Italy and other Med nations push for mandatory relocation

Reform 'must go beyond country of entry' principle

05 June, 16:44

    Refugees and migrants arrive at the port of Piraeus near Athens Refugees and migrants arrive at the port of Piraeus near Athens

    BRUSSELS - The introduction of a mandatory system for the relocation among EU countries for migrants arriving in the Union and getting past the principle that the first country asylum seekers arrive in are responsible for them are the two main changes that Italy, Cyprus, Greece, Malta and Spain said are necessary for new EU policy on migration and asylum.
    The 'non paper' was presented Friday by Interior Minister Luciana Lamorgese to her EU counterparts during a videoconference of EU interior ministers.
    A statement signed by the five Mediterranean area countries called for equal sharing of responsibility on the basis of a new EU pact on migration and asylum.
    The 'non paper' was illustrated Friday, on a day when Germany presented its priorities - including reform of the Dublin Rule and a new pact on migration - for its six-month term in the EU presidency starting on July 1.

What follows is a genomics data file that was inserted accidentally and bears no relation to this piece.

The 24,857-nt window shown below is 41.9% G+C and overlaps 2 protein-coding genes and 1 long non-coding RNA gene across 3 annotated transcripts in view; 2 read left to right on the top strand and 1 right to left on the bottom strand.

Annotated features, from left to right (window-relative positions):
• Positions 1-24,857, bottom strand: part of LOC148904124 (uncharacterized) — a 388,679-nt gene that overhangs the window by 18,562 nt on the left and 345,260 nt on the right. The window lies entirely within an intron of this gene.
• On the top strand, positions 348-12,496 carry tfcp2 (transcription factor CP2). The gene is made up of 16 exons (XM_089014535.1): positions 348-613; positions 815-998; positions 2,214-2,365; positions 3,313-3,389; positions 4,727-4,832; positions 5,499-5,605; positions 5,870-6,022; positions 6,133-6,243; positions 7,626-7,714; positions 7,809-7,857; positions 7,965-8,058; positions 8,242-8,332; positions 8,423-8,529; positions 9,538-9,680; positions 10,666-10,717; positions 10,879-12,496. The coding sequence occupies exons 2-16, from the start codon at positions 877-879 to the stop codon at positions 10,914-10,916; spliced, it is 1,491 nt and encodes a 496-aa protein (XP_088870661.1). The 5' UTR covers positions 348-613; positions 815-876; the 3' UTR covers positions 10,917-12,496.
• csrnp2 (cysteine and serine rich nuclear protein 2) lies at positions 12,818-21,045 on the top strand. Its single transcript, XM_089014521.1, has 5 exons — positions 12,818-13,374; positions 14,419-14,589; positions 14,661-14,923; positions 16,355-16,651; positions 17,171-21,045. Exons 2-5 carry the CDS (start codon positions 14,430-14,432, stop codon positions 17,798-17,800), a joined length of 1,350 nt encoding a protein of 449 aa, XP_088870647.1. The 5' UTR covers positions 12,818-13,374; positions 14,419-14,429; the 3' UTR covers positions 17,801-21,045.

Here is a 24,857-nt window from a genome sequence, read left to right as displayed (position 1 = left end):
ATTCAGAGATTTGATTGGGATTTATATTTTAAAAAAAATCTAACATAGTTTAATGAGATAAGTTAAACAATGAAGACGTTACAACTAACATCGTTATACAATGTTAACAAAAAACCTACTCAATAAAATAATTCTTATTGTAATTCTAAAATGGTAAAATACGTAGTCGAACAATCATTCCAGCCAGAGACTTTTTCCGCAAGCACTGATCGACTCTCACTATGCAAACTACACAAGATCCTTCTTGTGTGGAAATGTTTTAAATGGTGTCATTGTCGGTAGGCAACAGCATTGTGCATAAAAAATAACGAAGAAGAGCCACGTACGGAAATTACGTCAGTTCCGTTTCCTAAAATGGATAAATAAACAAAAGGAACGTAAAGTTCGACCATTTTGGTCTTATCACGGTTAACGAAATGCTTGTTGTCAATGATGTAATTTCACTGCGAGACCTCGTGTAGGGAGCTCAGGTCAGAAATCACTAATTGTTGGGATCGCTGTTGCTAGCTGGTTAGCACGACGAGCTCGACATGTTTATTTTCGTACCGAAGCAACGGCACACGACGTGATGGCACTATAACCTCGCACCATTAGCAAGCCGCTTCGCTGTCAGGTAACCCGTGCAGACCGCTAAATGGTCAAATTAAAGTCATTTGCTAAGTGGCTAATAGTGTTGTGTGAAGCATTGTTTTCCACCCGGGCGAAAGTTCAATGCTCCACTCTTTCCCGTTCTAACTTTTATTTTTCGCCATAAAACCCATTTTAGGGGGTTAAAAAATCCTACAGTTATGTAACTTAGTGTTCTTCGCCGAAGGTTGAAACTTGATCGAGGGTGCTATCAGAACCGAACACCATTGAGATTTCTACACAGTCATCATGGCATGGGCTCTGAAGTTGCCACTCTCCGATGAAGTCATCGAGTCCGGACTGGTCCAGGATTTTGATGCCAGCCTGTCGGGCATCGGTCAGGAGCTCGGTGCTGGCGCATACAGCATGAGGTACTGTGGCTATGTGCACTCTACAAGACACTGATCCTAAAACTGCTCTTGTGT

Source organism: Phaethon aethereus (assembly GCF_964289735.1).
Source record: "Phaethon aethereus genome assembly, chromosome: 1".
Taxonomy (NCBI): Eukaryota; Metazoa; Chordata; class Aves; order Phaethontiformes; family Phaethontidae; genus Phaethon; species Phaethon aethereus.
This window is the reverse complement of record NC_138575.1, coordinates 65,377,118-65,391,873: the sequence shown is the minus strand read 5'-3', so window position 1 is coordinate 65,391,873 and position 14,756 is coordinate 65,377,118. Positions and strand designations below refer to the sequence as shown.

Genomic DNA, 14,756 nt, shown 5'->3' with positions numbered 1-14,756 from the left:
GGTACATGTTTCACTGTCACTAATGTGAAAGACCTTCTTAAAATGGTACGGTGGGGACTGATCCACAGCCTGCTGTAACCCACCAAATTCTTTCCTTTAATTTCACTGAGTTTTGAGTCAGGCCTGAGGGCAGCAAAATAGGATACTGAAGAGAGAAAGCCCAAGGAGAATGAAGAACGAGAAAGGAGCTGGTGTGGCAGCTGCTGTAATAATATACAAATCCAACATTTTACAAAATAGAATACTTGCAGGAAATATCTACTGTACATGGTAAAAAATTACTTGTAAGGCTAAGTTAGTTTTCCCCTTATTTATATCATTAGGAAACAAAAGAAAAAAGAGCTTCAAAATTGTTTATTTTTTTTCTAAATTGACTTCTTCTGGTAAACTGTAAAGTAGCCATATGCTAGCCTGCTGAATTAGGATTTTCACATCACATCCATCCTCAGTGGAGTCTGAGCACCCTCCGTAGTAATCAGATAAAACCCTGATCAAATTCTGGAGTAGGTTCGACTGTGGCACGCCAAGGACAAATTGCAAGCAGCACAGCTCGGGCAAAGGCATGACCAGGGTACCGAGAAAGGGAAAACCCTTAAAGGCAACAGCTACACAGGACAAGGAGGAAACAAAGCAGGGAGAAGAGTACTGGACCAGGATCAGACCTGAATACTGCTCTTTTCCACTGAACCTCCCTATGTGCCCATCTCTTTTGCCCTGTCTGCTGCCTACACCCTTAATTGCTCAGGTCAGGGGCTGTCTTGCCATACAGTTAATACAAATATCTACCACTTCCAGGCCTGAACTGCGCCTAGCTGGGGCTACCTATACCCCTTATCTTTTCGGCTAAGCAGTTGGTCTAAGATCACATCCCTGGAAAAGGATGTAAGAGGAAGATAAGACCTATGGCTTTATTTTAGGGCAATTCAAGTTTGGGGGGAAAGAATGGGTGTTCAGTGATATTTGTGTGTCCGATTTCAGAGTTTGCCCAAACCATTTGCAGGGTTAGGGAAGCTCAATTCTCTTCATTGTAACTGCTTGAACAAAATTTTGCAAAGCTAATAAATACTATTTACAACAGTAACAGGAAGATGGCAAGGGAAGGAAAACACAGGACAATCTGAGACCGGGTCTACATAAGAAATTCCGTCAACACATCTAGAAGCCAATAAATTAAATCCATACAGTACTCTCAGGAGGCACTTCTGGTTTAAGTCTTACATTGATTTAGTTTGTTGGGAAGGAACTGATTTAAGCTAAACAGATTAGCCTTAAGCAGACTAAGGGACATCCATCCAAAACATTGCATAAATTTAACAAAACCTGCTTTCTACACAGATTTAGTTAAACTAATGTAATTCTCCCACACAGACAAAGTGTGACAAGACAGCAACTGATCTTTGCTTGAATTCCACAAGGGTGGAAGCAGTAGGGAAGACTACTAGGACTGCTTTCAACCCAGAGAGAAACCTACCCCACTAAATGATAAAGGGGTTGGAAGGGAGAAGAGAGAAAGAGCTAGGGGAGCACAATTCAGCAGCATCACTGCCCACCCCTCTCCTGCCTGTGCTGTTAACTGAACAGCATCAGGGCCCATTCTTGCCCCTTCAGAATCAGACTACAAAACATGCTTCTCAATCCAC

In an attempt to get past the problem of disembarking migrants rescued by units in the search and rescue area off Libya, the five Med countries underscored that these operations are considered an obligation on the basis of the law of the sea and not the result of ineffective sea border control.
    They noted that the mandatory responsibility sharing mechanism must thus be employed and that safe alternatives must be found for disembarking the migrants, adding that shared guidelines must be adopted for activities conducted in the search and rescue areas by private units as well as a ''common European mechanism'' for repatriation.
    The Med nations also stressed that the introduction of a ''pre-established, mandatory and automatic'' mechanism must be created for relocation among member states in order to eliminate the imbalances generated by the principle that countries of first entry are responsible for migrants, saying that that principle had been drawn up in ''a different context'' from now.
    They noted in the statement that the first country of entry should simply have to complete identification and health checks. 

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